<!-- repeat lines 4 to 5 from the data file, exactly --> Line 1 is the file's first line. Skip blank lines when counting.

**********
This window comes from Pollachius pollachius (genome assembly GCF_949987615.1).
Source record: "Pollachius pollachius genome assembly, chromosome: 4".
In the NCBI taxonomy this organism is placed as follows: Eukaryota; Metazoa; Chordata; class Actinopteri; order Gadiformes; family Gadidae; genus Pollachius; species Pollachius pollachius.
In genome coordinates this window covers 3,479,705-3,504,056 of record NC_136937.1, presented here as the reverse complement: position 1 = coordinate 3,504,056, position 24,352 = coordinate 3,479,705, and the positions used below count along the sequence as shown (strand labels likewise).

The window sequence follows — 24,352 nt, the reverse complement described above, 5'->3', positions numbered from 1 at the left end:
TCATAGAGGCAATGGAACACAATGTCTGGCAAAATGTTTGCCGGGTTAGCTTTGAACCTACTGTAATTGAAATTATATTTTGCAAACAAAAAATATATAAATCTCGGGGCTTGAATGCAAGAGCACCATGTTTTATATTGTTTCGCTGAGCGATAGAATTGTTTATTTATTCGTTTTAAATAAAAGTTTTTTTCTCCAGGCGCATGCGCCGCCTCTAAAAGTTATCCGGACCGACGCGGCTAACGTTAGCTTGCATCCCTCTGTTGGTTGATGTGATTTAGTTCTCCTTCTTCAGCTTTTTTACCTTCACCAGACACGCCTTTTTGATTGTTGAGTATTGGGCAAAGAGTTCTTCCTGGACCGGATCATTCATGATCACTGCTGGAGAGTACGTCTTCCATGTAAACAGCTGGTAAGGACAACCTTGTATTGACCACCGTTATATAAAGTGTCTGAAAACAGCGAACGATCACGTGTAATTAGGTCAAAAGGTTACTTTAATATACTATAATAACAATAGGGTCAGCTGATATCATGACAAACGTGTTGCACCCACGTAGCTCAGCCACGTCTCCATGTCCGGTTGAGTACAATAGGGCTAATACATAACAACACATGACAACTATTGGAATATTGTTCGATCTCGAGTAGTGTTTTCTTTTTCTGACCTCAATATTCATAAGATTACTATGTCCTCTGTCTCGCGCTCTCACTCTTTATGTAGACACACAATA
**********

In genome coordinates this window covers 3,479,705-3,504,056 of record NC_136937.1, presented here as the reverse complement: position 1 = coordinate 3,504,056, position 24,352 = coordinate 3,479,705, and the positions used below count along the sequence as shown (strand labels likewise).

The window sequence follows — 24,352 nt, the reverse complement described above, 5'->3', positions numbered from 1 at the left end: